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Astronomers from the National Aeronautics and Space Administration for the first time have detected water molecules on the sunlit surface of the moon, raising hopes that water there may be more plentiful than previously believed, the space agency said Monday.

Until now, scientists had only detected water in the cold, dark shadows of craters at the lunar poles. The new findings published Monday in the journal Nature Astronomy involve the detection of water molecules in one of the largest, sunniest lunar craters that is visible from Earth.

“To be clear, they are not puddles of water but instead they are water molecules that are so far apart that they do not [form] ice or liquid water," said Casey Honniball, lead author of the study and a postdoctoral fellow at NASA’s Goddard Space Flight Center in Greenbelt, Md. The study formed part of her graduate thesis work at the University of Hawaii at Mānoa in Honolulu.

Scientists said the finding only deepened the puzzle of lunar water.

“The discovery raises new questions about how water is created and how it can persist in the harsh airless conditions of the sunlit lunar surface," said Paul Hertz, director of NASA’s astrophysics division.

Since 2008, scientists have known that ice deposits existed in the deep freeze of lunar polar craters. But space agency planners preparing for crewed missions to the moon have expected that astronauts will have to bring their own water with them to survive because such caches of lunar ice may be too inaccessible or hazardous to mine.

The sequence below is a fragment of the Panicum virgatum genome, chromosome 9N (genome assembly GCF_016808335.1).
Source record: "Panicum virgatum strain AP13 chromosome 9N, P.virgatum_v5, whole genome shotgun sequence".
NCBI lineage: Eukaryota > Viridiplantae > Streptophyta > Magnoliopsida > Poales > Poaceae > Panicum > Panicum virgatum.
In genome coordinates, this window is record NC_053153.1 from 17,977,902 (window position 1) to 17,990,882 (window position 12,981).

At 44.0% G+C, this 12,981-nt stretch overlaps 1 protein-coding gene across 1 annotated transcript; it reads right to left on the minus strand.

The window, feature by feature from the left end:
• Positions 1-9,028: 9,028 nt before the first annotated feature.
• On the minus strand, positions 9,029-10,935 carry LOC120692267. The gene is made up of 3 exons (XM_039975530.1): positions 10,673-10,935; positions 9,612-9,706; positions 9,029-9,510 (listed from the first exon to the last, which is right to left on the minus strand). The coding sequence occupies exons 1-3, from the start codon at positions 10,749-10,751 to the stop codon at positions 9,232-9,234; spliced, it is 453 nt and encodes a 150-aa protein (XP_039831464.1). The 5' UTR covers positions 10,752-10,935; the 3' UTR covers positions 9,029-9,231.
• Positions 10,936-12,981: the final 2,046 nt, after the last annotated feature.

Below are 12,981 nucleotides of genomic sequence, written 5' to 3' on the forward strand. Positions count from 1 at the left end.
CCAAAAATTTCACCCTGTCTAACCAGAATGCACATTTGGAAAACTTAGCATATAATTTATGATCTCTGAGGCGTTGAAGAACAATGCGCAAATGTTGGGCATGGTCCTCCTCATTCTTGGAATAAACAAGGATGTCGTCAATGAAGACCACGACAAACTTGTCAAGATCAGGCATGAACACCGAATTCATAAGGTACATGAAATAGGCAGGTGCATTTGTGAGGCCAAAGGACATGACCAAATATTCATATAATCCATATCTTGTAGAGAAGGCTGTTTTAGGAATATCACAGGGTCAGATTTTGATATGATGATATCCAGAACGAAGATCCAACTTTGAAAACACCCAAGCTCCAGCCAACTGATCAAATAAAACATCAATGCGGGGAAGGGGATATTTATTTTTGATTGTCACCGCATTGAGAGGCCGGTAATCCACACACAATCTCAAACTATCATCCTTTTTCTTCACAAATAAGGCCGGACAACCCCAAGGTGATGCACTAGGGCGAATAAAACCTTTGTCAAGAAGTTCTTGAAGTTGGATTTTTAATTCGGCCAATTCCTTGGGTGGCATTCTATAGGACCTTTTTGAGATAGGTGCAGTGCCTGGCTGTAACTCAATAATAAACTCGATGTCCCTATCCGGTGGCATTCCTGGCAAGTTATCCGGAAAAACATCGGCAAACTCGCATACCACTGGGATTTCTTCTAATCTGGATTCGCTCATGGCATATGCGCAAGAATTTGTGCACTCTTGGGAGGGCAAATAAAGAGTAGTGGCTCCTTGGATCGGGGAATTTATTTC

“We know there’s water on the Moon, but we don’t know exactly how accessible lunar water is for our future explorers," said Jacob Bleacher, chief exploration scientist for NASA’s Human Exploration and Operations Mission Directorate. “So, finding water that is easier to reach is really important to us."

In a news briefing Monday, the agency scientists offered two theories. A steady rain of micrometeorites over millions of years may have deposited the water on the lunar surface in a pitter-patter of tiny but violent impacts. The water molecules also might have been created in a series of chemical reactions between hydrogen borne on the solar wind and oxygen-bearing minerals, the scientists said.

Using an infrared telescope aboard a NASA jet flying over Nevada, the researchers spotted the distinctive spectral wavelength emitted by water molecules on the sun-bleached surface of the moon. That suggested water may be locked inside grains of lunar grit, just like liquid in a thermos bottle, the scientists said.

Dr. Honniball and her colleagues detected the water molecules in Clavius Crater, one of the largest craters visible from Earth, located in the moon’s sunny southern hemisphere. By extrapolating from the infrared signal, the scientists calculated that the concentration appeared to be roughly equivalent to a 12-ounce bottle of water within a cubic meter of lunar soil. If that estimation is correct, the Sahara Desert contains about 100 times more water.

The aerial observatory used to spot the new water deposits—a modified Boeing 747 jet—is called the Stratospheric Observatory for Infrared Astronomy. Operating at an altitude of up to 45,000 feet, it normally studies some of the most distant, dim objects in the universe, such as black holes and far-flung galaxies.

“This was actually the first time that SOFIA observed the Moon," said SOFIA project scientist Naseem Rangwala at NASA’s Ames Research Center near Mountain View, Ca. “And we did it as a test case because the questions surrounding the Moon’s water were so compelling."

This story has been published from a wire agency feed without modifications to the text

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